Asset Localization

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Asset localization allows you to completely replace one Asset with another on a per-culture basis.

Localized Assets exist in per-culture folders under the “L10N” folder within your project Content folder. So if you have an Asset named /Game/MyFolder/MyAsset and you want to localize the Asset for French ("fr"), then the localized Asset would be /Game/L10N/fr/MyFolder/MyAsset.

The Content Browser has options to help you manage localized Assets. These can be found under the Asset Localization sub-menu. To create or manage localized Assets using the Content Browser options, you must have LocRes files available for the cultures you are localizing for. Localized Assets are hidden by default in the Content Browser. Click View Options > Show Localized Assets to view them.

Localized Assets are not hot-reloaded if the culture is changed at runtime, as content hot-reloading is only available in the Editor. If you plan to support dynamic culture changing at runtime, you might need to restart your game for those changes to take effect. Restarting the game purges and reloads the localized Assets.

Assets containing bytecode (such as Blueprints) cannot be localized, as these can be nativized into C++. These Assets cannot be replaced at runtime.

Localizing Fonts

Font localization can happen in one of two ways:

  • You can use composite fonts to produce a single font Asset that works for all cultures.

  • You can use Asset localization to produce separate font Assets for each culture.

The second option is only recommended if your project doesn’t support dynamic culture changing at runtime, and doesn’t display any unrestricted user-defined text (such as player names, or a chat window). In all other cases the first option will provide a better result.

Localizing Dialogue

Dialogue localization is centered around the Dialogue Wave Asset type, which allows you to define spoken text (and optional subtitle overrides) that are gathered through the standard localization pipeline gather step.

Dialogue Waves themselves are not a full dialogue or conversation system. They simply provide a way to say "Line X is spoken from person A to persons B, C, or D", using a designated Sound Wave for each combination. The number of unique Sound Waves that you need for each language might vary, depending on the rules of the language. However, that concern is encapsulated within the Dialogue Wave. As a result, you only need to play it with the correct context, and you'll get the accurately localized result.

Unreal Engine 4 (UE4) also provides a series of utilities to aid in the recording and management of localized dialogue. You do not have to use these utilities to localize dialogue in UE4, but they do automate a lot of the work.

If you use these utilities, the utilities will generate an extra per-culture file in the content folder of your localization target, called {TargetName}Dialogue.csv. Dialogue Sheets are custom CSV files that contain the per-culture lines of dialogue gathered from your Assets by the localization pipeline. They are generated by the localization export script step, and are re-imported into the archives by the localization import script step.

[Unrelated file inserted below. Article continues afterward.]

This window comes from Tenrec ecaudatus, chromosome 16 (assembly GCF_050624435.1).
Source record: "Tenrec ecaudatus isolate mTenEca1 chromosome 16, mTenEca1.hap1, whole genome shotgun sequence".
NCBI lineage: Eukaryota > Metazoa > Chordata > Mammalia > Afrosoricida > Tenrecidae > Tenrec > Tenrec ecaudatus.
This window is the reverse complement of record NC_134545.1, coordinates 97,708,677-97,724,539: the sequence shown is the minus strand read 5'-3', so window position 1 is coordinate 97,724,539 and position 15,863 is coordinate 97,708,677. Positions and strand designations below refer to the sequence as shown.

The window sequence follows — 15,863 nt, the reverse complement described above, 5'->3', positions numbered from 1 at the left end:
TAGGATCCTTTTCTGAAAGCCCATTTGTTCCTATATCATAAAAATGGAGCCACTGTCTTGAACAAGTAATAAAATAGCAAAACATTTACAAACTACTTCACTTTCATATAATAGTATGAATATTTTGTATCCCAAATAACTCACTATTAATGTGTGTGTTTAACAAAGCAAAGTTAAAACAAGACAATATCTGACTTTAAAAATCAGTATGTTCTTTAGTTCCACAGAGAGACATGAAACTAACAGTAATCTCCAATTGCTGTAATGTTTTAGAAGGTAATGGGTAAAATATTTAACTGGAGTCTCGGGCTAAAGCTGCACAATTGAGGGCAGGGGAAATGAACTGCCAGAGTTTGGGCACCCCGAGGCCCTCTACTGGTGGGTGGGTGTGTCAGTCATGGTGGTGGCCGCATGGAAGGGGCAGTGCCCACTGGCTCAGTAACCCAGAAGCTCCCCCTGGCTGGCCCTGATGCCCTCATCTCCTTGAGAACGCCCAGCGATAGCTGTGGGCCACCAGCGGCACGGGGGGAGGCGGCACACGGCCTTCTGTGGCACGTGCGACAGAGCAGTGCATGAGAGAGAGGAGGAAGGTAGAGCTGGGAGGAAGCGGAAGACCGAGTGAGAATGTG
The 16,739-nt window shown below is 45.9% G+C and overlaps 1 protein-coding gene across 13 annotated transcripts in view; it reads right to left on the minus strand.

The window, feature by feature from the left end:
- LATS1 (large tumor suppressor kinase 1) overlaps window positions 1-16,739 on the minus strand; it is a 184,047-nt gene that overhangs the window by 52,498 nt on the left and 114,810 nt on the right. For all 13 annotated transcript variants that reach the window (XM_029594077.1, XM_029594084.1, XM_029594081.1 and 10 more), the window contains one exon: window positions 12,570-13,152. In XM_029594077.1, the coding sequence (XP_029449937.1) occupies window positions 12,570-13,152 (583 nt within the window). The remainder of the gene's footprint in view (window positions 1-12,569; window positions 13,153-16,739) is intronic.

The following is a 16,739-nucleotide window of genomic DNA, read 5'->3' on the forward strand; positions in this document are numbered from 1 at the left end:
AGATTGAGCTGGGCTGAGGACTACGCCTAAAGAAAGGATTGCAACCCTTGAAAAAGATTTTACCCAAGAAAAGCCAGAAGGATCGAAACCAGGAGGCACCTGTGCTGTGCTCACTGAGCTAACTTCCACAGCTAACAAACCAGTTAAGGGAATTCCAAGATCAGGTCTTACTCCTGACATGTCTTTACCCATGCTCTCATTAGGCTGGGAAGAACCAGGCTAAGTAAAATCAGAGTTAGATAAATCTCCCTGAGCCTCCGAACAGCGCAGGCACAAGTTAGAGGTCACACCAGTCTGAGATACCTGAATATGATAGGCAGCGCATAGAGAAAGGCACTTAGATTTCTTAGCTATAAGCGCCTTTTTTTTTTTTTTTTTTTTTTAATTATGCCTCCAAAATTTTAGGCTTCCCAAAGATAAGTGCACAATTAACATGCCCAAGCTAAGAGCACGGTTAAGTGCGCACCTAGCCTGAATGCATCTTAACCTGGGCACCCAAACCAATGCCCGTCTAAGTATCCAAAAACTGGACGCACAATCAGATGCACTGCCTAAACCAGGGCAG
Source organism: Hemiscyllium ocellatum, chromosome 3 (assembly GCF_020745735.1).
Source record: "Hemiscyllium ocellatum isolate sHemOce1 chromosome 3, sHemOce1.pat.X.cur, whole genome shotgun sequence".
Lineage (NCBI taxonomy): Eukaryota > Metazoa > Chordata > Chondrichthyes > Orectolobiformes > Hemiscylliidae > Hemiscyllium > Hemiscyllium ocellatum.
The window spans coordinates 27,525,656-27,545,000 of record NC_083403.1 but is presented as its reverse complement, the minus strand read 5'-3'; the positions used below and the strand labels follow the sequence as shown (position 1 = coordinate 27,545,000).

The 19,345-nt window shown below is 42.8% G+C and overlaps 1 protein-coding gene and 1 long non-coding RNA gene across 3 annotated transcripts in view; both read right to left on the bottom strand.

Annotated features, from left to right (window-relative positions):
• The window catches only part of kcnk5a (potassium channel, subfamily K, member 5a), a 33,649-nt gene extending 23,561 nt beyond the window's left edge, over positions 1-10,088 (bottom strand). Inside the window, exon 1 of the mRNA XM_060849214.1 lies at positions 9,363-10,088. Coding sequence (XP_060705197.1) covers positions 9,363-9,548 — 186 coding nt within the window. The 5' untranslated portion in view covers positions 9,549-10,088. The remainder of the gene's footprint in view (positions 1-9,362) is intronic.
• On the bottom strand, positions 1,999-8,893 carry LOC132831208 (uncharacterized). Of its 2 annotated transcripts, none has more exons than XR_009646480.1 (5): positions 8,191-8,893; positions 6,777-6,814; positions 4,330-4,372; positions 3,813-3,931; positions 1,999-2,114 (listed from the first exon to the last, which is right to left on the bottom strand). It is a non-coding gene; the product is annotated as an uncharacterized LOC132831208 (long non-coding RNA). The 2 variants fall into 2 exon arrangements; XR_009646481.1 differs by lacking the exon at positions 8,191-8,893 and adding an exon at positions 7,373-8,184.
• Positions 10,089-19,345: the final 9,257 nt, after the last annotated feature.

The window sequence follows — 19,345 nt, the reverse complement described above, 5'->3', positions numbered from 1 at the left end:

Keep in mind the following information about Dialogue Sheets:

  • The SpokenDialogue field can be copy-edited during recording and re-imported as the current translation.

  • The AudioFileName field defines the per-culture WAV file that the recorded audio for the line of dialogue should have (see below).

Once audio has been recorded from these Dialogue Sheets, the audio file should be named as defined by the AudioFileName field, and placed into a culture sub-folder (for example, MyRecordedAudio/fr). This can then be imported into UE4 using the import dialogue step, to produce the correct Dialogue and Sound Wave Assets (this can be done iteratively as new audio becomes available).

The default dialogue filename format guarantees uniqueness, but is not very readable by users. This can be changed using the Dialogue Filename Format setting under the Audio section of your Project Settings. The filename format you use should be decided before starting to record any audio, because it will be difficult to change later.

Due to the relatively high cost of translating dialogue compared to translating text, it is expected that dialogue localization will only begin once the script is finalized, and will follow this workflow.

  1. Native dialogue is set for a line of dialogue.

  2. Native dialogue is recorded and potentially copy-edited (potentially with several iterations). If copy-edited, the edited native dialogue is re-imported ready for translation.

  3. Native dialogue is translated as text, ready for producing localized dialogue.

  4. Localized dialogue is recorded and potentially copy-edited (potentially with several iterations). If copy-edited, localized dialogue is re-imported to ensure accurate subtitles.

Any native text changed during this process is expected to restart the workflow from step 1.

Creating Asset Groups

Asset groups allow you to create sets of Asset classes that can be assigned a different culture than the rest of your project.

A common use-case of this would be allowing the player to choose to have audio in one language, with everything else in another language. To do this, define a new Asset group called Audio and set it to use the audio classes for your project (this would typically go inside DefaultGame.ini):

[Internationalization.AssetGroupClasses]
+Audio=SoundWave
+Audio=DialogueWave

Now you can assign a unique culture to this Asset group, without affecting the rest of your project. See the Managing the Active Culture page for more information.

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